How mother believes her stillborn daughter 'held on' to save brother


A NSW mother has revealed how she kept her stillborn daughter in a “cuddle cot” as she tried to nurse the little girl’s twin brother to health – and how the tragedy led her to helping others.

Griffith woman Yana Williams, 32, found out at 12 weeks her little girl, Halo, was not going to survive birth due to a heart defect.

The mum-of-four told Yahoo7 she and husband James were informed Halo would not survive the first trimester, but “scan by scan she was still alive just measuring behind Kyzan (her twin brother)”.

Halo passed the second trimester and held on into the third but “gave up her fight” at 33 weeks, bringing Ms Williams into labour in September 2017.

Kyzan Williams (left) and parents James and Yana Williams (right). Source: Supplied

Adding to the family’s stress, little Kyzan was having breathing difficulties. He was put on breathing apparatus.

Luckily his breathing became more relaxed after his mother made skin-to-skin contact for the first time.

“It was very emotional to see him like this and also the loss of our precious Halo,” the mum said.

“I truly believe she held on to give him (Kyzan) the best chance of life.”

Ms Williams kept her little girl in a “cuddle cot” nearby for three days.

“I kept her with me as long as I could before we said our goodbyes,” she said.

Halo’s mother believes her daughter stayed alive as long as she could to save her brother. Pictured is her headstone. Source: Supplied

The 32-year-old also had issues feeding her little boy too.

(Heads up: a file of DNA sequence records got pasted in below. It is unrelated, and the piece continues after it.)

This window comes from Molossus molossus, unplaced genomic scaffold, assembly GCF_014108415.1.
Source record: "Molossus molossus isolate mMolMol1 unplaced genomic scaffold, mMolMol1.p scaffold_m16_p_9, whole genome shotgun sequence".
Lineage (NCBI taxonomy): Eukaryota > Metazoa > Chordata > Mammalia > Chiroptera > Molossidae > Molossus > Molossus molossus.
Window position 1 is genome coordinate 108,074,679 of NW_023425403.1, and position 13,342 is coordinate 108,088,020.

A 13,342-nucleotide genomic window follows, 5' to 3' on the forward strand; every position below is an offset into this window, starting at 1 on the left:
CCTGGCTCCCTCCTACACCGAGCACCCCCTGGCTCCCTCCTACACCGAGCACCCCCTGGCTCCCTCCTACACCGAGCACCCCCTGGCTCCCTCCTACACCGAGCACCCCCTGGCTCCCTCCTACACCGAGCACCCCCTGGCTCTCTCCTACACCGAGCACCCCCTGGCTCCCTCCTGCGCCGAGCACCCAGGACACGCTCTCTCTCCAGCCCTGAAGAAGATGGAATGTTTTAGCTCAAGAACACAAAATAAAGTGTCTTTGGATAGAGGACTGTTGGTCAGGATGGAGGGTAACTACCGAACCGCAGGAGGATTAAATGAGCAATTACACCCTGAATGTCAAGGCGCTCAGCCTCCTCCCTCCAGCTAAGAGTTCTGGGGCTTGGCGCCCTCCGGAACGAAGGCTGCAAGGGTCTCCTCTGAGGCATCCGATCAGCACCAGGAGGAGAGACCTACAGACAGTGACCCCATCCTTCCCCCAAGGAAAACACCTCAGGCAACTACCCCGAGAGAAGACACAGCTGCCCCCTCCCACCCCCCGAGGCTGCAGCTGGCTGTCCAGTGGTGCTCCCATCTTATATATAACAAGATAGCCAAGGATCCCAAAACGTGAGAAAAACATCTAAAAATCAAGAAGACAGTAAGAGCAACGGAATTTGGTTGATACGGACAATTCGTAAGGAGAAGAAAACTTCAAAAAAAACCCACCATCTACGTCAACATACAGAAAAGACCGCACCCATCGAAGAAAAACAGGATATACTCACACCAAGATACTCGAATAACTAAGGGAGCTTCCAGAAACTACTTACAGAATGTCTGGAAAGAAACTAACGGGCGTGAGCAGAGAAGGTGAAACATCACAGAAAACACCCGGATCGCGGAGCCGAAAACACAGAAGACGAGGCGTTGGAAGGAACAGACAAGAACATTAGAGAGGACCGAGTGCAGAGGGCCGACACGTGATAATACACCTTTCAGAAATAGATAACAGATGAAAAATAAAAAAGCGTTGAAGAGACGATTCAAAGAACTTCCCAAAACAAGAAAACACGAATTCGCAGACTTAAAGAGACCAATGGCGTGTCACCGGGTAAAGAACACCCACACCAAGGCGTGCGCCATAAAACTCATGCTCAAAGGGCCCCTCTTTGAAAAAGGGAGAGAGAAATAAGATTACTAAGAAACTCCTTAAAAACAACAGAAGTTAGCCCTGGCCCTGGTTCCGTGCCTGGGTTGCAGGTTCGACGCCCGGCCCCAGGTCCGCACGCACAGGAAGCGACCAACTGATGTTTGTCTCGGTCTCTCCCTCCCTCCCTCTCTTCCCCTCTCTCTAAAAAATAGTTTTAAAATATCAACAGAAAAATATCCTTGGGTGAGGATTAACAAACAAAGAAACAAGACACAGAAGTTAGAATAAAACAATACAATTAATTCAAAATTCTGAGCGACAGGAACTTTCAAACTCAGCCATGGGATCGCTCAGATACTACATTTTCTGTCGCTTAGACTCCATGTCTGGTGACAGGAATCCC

She said Kyzan had to be fed through a tube and had to use syringes to extract colostrum. He was fed five millilitres of milk every half-an-hour via a nasal tube.

“I was really determined to give Kyzan the best start to life,” Ms Williams said.

But by day three, Ms Williams got a pump and managed to get 180 millilitres of milk from each of her breasts.

“Kyzan was only having 10 to 30 millilitres every three hours the first couple of weeks so having 360 millilitres was heaps,” she said.

“Enough to feed four babies.”

Ms Williams’s 12 litres of milk in containers. Source: Supplied

The Williams family freezer space was full of breast milk and Ms Williams had no idea what to do with it.

The mum-of-four then realised she could use it to help others.

On a trip to Melbourne not long afterwards, she decided to take six litres of the milk with her in case her husband needed to feed Kyzan.

She then jumped on a Facebook page called Human Milk for Human Babies – Victoria, and got in touch with a man who needed the milk for his child.

“He was a lovely man who was relying on milk for his 18-month-old,” she said.

Pictured is the Williams family – James and Yana with their children. Source: Supplied

Ms Williams donated another six litres to Mother’s Milk Bank on the Gold Coast. It was flown from her home in Griffith to Queensland via Sydney.

“It was such a good feeling knowing it was going to some precious child,” she said.

Ms Williams is now recommending any women with an oversupply of breastmilk to donate, and added before she donated there was a shortage.

“They were so extremely grateful,” Ms Williams said.

“It is already feeding so many premature babies.”

According to Mothers Milk Bank Australia, breastmilk contains a “variety of nutrient and immunological factors that cannot be replicated” for babies with antibodies which protect them from infections and diseases.

It cited the World Health Organisation and UNICEF as supporting donor’s milk when mother’s milk is not available.

If you would like to donate breast milk, click here for more information.